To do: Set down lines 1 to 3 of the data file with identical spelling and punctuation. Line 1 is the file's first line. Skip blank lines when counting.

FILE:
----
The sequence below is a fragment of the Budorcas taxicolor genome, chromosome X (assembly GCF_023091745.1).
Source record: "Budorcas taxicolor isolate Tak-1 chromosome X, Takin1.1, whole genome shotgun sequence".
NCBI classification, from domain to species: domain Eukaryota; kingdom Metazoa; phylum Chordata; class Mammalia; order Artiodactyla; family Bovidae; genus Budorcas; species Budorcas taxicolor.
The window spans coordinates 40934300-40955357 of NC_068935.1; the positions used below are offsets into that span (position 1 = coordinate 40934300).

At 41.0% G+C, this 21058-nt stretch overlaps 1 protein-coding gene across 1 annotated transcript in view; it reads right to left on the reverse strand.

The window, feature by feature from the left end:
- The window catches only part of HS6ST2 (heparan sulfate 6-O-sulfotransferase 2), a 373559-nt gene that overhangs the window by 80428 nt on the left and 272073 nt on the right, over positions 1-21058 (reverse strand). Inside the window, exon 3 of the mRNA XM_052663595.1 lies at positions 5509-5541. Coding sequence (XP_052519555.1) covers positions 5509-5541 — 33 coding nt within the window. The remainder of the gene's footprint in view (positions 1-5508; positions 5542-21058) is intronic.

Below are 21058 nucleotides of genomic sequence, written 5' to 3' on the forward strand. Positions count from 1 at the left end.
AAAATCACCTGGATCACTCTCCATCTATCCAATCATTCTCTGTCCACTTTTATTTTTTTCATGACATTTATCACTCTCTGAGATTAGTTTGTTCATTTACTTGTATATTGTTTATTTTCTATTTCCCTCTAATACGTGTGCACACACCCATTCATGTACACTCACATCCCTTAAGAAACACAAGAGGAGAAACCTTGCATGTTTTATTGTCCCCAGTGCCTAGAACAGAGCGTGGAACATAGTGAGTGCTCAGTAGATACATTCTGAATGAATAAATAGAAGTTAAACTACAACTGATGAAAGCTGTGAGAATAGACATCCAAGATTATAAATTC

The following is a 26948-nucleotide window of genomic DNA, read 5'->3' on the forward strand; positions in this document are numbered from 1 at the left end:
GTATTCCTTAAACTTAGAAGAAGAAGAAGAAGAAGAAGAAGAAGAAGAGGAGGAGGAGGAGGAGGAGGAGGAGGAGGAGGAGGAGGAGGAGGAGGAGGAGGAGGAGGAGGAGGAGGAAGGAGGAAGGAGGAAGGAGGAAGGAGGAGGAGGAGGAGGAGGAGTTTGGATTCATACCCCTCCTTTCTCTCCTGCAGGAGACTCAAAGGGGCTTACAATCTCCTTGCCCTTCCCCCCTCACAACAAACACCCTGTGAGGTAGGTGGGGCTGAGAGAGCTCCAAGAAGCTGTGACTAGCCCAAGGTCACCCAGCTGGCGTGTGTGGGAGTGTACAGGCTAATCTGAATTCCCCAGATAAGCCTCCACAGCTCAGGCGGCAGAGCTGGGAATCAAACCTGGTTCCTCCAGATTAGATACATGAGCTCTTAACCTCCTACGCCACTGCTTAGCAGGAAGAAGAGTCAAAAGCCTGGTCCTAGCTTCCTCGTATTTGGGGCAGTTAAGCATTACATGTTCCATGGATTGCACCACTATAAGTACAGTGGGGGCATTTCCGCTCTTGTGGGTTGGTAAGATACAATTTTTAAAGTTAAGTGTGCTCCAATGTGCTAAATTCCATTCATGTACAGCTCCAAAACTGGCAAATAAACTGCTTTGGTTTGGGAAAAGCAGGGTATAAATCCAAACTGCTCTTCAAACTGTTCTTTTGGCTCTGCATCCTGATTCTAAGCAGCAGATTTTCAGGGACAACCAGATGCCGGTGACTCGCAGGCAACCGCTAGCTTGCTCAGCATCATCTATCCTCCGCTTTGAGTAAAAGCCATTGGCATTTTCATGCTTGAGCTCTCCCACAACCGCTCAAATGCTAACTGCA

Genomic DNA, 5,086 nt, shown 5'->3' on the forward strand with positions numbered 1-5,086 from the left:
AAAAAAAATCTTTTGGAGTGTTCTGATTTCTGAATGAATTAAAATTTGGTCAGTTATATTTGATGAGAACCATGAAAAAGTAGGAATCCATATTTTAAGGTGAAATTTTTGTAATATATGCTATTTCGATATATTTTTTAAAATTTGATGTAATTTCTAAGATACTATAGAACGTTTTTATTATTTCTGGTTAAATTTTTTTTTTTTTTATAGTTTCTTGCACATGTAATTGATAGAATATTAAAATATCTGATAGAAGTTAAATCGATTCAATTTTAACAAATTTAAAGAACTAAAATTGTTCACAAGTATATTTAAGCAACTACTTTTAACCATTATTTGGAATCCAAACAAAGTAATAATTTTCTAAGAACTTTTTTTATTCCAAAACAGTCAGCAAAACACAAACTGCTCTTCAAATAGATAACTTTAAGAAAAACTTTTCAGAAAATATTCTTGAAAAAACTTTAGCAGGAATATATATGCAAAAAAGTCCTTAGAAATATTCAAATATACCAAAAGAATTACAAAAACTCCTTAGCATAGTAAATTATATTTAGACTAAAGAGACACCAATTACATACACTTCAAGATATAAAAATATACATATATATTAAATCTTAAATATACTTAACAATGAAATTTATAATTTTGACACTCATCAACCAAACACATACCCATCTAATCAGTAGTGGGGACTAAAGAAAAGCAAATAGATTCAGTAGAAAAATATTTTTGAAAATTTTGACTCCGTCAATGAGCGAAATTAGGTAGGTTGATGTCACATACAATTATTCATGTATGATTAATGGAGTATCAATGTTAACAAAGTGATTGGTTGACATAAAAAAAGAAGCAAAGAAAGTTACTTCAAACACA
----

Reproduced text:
The sequence below is a fragment of the Budorcas taxicolor genome, chromosome X (assembly GCF_023091745.1).
Source record: "Budorcas taxicolor isolate Tak-1 chromosome X, Takin1.1, whole genome shotgun sequence".
NCBI classification, from domain to species: domain Eukaryota; kingdom Metazoa; phylum Chordata; class Mammalia; order Artiodactyla; family Bovidae; genus Budorcas; species Budorcas taxicolor.